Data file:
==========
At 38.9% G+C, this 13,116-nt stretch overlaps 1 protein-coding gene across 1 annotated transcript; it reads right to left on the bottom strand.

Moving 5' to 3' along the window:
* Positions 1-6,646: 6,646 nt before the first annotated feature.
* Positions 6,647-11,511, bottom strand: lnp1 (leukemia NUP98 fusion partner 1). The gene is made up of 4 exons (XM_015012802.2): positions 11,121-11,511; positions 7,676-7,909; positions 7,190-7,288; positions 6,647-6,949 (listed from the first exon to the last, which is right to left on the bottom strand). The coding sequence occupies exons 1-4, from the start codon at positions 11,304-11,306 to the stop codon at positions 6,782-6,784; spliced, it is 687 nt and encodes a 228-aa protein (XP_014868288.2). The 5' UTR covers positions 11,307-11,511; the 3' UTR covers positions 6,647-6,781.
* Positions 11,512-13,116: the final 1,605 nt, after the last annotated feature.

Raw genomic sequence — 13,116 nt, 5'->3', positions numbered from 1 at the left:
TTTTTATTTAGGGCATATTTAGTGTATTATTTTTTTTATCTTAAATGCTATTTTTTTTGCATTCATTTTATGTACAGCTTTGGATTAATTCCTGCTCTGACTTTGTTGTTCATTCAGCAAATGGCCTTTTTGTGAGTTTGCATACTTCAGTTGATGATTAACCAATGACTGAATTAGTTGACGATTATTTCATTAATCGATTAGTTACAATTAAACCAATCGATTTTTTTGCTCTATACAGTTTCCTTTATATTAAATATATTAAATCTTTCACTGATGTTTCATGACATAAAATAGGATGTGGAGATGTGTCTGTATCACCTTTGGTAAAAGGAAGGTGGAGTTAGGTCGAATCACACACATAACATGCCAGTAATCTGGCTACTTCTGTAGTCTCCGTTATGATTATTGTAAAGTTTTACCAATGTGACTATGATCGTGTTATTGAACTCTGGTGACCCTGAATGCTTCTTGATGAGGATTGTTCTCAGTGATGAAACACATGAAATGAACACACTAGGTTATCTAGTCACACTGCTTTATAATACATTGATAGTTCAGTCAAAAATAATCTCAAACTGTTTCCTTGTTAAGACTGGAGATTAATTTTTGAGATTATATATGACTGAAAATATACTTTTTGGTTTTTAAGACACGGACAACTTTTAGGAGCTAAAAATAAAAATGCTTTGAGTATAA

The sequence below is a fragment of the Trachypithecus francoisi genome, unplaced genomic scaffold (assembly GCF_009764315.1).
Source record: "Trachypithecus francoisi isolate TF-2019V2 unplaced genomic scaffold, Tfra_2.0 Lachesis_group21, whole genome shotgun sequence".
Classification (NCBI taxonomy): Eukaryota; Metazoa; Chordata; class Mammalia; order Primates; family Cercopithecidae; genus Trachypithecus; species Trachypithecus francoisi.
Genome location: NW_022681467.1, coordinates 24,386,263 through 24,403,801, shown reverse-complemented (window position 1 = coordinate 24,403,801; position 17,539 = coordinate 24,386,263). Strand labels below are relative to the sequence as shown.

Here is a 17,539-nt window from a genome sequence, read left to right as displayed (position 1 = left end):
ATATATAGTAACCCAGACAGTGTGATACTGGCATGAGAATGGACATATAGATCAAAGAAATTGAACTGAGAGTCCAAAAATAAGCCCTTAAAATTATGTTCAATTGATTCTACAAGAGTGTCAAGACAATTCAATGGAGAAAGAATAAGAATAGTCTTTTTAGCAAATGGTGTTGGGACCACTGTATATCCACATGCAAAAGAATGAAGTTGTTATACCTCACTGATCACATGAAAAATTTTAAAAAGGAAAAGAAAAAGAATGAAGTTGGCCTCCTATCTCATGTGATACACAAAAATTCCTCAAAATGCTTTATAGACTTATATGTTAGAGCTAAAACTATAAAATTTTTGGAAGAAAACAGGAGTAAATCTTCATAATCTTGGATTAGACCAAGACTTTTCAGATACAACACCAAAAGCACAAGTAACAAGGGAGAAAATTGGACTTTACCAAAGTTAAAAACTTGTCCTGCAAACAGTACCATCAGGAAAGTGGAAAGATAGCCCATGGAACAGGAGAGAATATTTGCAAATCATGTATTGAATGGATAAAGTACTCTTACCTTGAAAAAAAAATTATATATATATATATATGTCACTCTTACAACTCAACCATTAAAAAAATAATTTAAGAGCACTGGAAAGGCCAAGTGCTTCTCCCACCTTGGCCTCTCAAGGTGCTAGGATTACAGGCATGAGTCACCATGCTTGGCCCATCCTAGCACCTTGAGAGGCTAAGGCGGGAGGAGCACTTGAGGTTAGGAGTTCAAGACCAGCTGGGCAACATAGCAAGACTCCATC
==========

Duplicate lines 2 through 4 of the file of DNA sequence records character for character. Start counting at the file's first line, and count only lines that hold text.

Moving 5' to 3' along the window:
* Positions 1-6,646: 6,646 nt before the first annotated feature.
* Positions 6,647-11,511, bottom strand: lnp1 (leukemia NUP98 fusion partner 1). The gene is made up of 4 exons (XM_015012802.2): positions 11,121-11,511; positions 7,676-7,909; positions 7,190-7,288; positions 6,647-6,949 (listed from the first exon to the last, which is right to left on the bottom strand). The coding sequence occupies exons 1-4, from the start codon at positions 11,304-11,306 to the stop codon at positions 6,782-6,784; spliced, it is 687 nt and encodes a 228-aa protein (XP_014868288.2). The 5' UTR covers positions 11,307-11,511; the 3' UTR covers positions 6,647-6,781.